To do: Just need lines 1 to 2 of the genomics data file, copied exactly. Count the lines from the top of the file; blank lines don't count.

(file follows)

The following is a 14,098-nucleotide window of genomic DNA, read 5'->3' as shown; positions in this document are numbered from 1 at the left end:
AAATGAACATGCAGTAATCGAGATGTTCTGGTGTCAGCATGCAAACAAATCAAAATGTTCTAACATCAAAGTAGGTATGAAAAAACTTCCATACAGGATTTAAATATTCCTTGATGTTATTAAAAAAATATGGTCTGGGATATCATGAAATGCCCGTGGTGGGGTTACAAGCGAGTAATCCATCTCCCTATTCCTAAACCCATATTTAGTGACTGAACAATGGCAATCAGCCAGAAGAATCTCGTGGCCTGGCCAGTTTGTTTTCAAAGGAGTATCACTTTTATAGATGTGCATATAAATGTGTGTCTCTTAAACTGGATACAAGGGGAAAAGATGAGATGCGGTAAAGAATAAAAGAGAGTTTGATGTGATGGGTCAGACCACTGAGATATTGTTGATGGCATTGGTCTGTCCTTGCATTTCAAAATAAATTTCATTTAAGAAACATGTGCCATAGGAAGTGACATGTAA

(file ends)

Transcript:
The following is a 14,098-nucleotide window of genomic DNA, read 5'->3' as shown; positions in this document are numbered from 1 at the left end:
AAATGAACATGCAGTAATCGAGATGTTCTGGTGTCAGCATGCAAACAAATCAAAATGTTCTAACATCAAAGTAGGTATGAAAAAACTTCCATACAGGATTTAAATATTCCTTGATGTTATTAAAAAAATATGGTCTGGGATATCATGAAATGCCCGTGGTGGGGTTACAAGCGAGTAATCCATCTCCCTATTCCTAAACCCATATTTAGTGACTGAACAATGGCAATCAGCCAGAAGAATCTCGTGGCCTGGCCAGTTTGTTTTCAAAGGAGTATCACTTTTATAGATGTGCATATAAATGTGTGTCTCTTAAACTGGATACAAGGGGAAAAGATGAGATGCGGTAAAGAATAAAAGAGAGTTTGATGTGATGGGTCAGACCACTGAGATATTGTTGATGGCATTGGTCTGTCCTTGCATTTCAAAATAAATTTCATTTAAGAAACATGTGCCATAGGAAGTGACATGTAA